The word credit comes from the root credere, which means to believe in or to have faith. When one loans money to another, they do so only if they have faith that the other party receiving the loan, will pay it back in a timely fashion, as agreed upon, according to the terms of the loan contract.

The offer and acceptance of a loan on the credit of the United States appears simple enough and straightforward. However, there are subtle yet important issues involved.

When credit is extended and offered it means that both parties trust each other to uphold their end of the transaction. The transaction is a contract between the lender and the borrower, entered into voluntarily based on faith and credit, which leads into the next point of issue.

The Prohibition to Levy Forced Loans

As we have seen above, Congress was granted the power to borrow money on the credit of the United States. The loan that extends credit must be voluntary, the creditor cannot be forced into having to extend credit.

If the loan is not voluntary then it has not been borrowed on the credit of the U.S., it has been forced by coercion. This would mean that the U.S. does not have any credit or it would not have to resort to force.

Free men are not forced into any type of behavior by the government that We The People established and ordained. The government is to serve the people - not to force them into servitude and obedience. The people are sovereign, as the people came before the government and the Constitution that gave rise to the government.

Roger Sherman from Connecticut, who was to be a member of the Constitutional Convention of 1787, had the following to say regarding the paper money issuance from Rhode Island that had depreciated over 1300%, causing untold economic distress.

"That no Government has a Right to impose on its Subjects any foreign Currency to be received in Payments as Money which is not of intrinsick Value; unless such Government will assume and undertake to secure and make Good to the Possessor of such Currency the full Value which they oblige him to receive it for. Because in so doing they would oblige Men to part with their Estates for that which is worth nothing in it self and which they don't know will ever procure him any Thing. And since the Value of the Bills of Credit depend wholly on the Credit of the Government by whom they are emitted and that being the only Reason and Foundation upon which they obtained their first Currency, and therefore when the Publick Faith and Credit of such Government is violated, then there remains no Reason why they should be any longer current.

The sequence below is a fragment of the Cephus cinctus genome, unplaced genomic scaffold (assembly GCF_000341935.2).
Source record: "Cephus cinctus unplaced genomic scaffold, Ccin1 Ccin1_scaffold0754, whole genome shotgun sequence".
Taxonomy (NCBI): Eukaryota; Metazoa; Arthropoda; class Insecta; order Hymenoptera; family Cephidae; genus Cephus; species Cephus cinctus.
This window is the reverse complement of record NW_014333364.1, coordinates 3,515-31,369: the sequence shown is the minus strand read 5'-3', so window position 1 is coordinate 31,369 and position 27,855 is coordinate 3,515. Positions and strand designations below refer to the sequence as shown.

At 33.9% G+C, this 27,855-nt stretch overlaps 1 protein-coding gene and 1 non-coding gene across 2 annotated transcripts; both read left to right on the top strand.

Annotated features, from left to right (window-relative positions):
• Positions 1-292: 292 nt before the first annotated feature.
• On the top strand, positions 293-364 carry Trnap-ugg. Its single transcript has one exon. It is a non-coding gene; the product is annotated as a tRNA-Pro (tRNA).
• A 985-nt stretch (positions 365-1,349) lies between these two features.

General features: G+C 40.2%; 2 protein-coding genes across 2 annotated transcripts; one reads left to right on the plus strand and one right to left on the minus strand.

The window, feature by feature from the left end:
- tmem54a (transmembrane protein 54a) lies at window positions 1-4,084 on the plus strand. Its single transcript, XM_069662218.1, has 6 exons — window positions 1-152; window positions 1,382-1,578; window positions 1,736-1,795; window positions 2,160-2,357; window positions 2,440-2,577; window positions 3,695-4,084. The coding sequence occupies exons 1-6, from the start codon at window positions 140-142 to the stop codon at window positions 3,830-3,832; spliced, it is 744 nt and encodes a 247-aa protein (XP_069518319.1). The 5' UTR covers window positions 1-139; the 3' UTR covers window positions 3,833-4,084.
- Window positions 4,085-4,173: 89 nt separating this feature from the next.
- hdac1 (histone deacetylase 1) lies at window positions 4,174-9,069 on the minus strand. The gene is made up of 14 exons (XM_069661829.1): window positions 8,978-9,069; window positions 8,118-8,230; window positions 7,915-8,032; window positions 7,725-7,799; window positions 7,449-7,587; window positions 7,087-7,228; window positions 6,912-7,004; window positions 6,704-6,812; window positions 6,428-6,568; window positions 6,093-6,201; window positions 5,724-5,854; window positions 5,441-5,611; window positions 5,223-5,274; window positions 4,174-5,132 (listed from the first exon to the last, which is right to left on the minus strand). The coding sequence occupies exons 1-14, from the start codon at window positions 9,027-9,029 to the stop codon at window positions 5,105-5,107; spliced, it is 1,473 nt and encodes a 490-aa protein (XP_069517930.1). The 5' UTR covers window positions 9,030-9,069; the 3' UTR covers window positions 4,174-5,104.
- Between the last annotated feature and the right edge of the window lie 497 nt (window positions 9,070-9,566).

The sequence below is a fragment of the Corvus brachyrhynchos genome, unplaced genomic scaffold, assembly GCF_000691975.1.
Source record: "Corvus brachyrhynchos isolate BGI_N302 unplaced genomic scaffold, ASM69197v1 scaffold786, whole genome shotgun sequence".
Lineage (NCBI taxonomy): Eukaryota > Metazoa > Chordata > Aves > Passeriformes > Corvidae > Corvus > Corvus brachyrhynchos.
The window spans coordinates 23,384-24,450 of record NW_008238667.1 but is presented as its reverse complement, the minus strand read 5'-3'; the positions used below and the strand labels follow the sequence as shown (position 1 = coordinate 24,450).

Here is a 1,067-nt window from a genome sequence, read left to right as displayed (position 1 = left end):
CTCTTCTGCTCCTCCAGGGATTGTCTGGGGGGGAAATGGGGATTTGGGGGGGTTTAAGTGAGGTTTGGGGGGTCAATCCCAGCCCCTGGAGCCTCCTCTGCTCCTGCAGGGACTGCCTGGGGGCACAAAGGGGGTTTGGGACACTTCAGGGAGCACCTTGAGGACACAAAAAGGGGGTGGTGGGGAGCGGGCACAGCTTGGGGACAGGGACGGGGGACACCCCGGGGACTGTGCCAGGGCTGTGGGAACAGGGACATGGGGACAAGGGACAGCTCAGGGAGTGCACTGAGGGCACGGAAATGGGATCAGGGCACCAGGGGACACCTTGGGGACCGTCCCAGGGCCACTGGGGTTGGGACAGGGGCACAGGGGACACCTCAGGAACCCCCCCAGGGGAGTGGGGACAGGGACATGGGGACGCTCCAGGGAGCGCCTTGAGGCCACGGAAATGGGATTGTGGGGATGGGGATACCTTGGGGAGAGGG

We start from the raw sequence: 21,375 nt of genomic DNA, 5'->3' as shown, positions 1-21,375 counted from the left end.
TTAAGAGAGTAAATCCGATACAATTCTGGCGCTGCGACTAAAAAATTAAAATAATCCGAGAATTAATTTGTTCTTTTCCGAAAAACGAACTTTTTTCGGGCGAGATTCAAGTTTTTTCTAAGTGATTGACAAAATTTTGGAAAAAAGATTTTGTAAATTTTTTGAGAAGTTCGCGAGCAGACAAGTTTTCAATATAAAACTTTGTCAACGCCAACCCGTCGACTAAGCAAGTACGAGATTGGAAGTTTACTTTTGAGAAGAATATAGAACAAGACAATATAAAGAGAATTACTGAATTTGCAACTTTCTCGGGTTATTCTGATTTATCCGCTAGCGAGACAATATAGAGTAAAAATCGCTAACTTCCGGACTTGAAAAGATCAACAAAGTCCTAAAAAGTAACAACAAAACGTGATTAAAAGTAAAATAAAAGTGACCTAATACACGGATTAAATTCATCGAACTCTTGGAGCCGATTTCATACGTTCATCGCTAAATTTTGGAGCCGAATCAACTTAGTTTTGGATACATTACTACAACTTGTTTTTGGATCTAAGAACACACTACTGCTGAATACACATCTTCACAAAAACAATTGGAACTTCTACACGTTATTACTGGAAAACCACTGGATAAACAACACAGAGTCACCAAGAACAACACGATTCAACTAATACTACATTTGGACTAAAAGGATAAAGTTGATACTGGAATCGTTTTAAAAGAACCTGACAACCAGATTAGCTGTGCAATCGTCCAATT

If What is us'd as a Medium of Exchange is fluctuating in its Value it is no better than unjust Weights and Measures, which are condemn'd by the Laws of God and Man, and therefore the longest and most universal Custom could never make the Use of such a Medium either lawful or reasonable." [3]

Form of Money Borrowed and Repaid

Congress was granted the power to borrow money. The question naturally arises: what money, as to its actual form and function? Obviously the form and function of the money should be what the Constitution mandates.

In two clauses that we will later examine in detail, it is clearly stated what constitutes money. In Article I, Section 8, Clause 5, and again in Article I, Section 10, Clause 1.

  • Article I, Section 8, Clause 5: The Congress shall have Power...To coin Money, regulate the Value thereof, and of foreign Coin, and fix the Standard of Weights and Measures.

  • Article I, Section 10, Clause 1: No State shall...coin Money; emit Bills of Credit; make any Thing but gold and silver Coin a Tender in Payment of Debt. [4]

In the above two articles it is clearly stated that Congress has the power to coin money, while no state shall coin money; nor make any thing but gold and silver coin a tender in payment of debt. Thus the Constitution states that money is gold and silver coin.

It follows that if gold and silver coin are the only forms of money the Constitution grants recognition of, then Congress's power to borrow money means gold and silver coin. Likewise the form of money to be repaid is gold and silver coin.

Summary

Thus we have seen that Congress was granted the power to borrow money, i.e. gold and silver coin, on the credit of the United States. Such contractual obligations involving a creditor and a borrower must be voluntary on both parties accounts.

Powers not granted in the Constitution are as important as the powers that were granted. If a power is not specifically granted in the Constitution then that power does not exist, or if it does, it is retained by the states and by We The People. The Bill of Rights was very precise on this issue.

IX - Rule of construction of Constitution: The enumeration in the Constitution, of certain rights, shall not be construed to deny or disparage others retained by the people.

X - Rights of the States under Constitution: The powers not delegated to the United States by the Constitution, nor prohibited by it to the States, are reserved to the States respectively, or to the people. [5]

A point of issue, which will be covered in more detail in later articles on the remaining clauses pertaining to money, is the gnawing question that if Congress was granted the power to create and issue money, why would they need the power to borrow money, as stipulated in Article I, Section 8, Clause 2. Why borrow money when you can create all you want?

"The less there is of yours - the more there is of mine." [6]


Come visit our new website: Honest Money Gold & Silver Report
And read the Open Letter to Congress

COMING SOON: A REQUEST FOR AN AUDIT OF US GOLD RESERVES

[1] John Adams in a letter to Thomas Jefferson
[2] Constitution of the United States of America
[3] A Caveat Against Injustice, or an inquiry into the Evil Consequences of a Fluctuating Medium of Exchange.
[4] Constitution
[5] Bill of Rights
[6] Looking Through The Hour Glass